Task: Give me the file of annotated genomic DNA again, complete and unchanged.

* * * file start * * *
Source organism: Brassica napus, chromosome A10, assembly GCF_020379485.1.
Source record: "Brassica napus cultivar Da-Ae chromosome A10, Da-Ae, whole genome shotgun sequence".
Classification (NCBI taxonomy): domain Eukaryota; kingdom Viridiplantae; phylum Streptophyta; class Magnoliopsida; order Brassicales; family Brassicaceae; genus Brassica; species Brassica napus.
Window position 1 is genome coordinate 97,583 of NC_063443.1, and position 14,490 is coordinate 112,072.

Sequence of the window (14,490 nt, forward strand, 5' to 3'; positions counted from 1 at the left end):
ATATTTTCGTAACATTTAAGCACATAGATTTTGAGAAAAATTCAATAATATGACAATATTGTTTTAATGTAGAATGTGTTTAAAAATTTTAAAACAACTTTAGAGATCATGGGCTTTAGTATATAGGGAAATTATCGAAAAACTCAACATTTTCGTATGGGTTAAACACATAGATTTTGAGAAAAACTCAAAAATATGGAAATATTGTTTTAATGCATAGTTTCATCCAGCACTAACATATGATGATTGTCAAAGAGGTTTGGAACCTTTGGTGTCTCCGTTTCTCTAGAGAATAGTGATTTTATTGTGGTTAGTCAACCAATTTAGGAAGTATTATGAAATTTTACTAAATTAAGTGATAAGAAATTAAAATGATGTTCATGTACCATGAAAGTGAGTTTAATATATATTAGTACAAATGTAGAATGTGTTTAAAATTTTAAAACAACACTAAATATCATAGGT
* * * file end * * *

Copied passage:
Source organism: Brassica napus, chromosome A10, assembly GCF_020379485.1.
Source record: "Brassica napus cultivar Da-Ae chromosome A10, Da-Ae, whole genome shotgun sequence".
Classification (NCBI taxonomy): domain Eukaryota; kingdom Viridiplantae; phylum Streptophyta; class Magnoliopsida; order Brassicales; family Brassicaceae; genus Brassica; species Brassica napus.
Window position 1 is genome coordinate 97,583 of NC_063443.1, and position 14,490 is coordinate 112,072.

Sequence of the window (14,490 nt, forward strand, 5' to 3'; positions counted from 1 at the left end):
ATATTTTCGTAACATTTAAGCACATAGATTTTGAGAAAAATTCAATAATATGACAATATTGTTTTAATGTAGAATGTGTTTAAAAATTTTAAAACAACTTTAGAGATCATGGGCTTTAGTATATAGGGAAATTATCGAAAAACTCAACATTTTCGTATGGGTTAAACACATAGATTTTGAGAAAAACTCAAAAATATGGAAATATTGTTTTAATGCATAGTTTCATCCAGCACTAACATATGATGATTGTCAAAGAGGTTTGGAACCTTTGGTGTCTCCGTTTCTCTAGAGAATAGTGATTTTATTGTGGTTAGTCAACCAATTTAGGAAGTATTATGAAATTTTACTAAATTAAGTGATAAGAAATTAAAATGATGTTCATGTACCATGAAAGTGAGTTTAATATATATTAGTACAAATGTAGAATGTGTTTAAAATTTTAAAACAACACTAAATATCATAGGT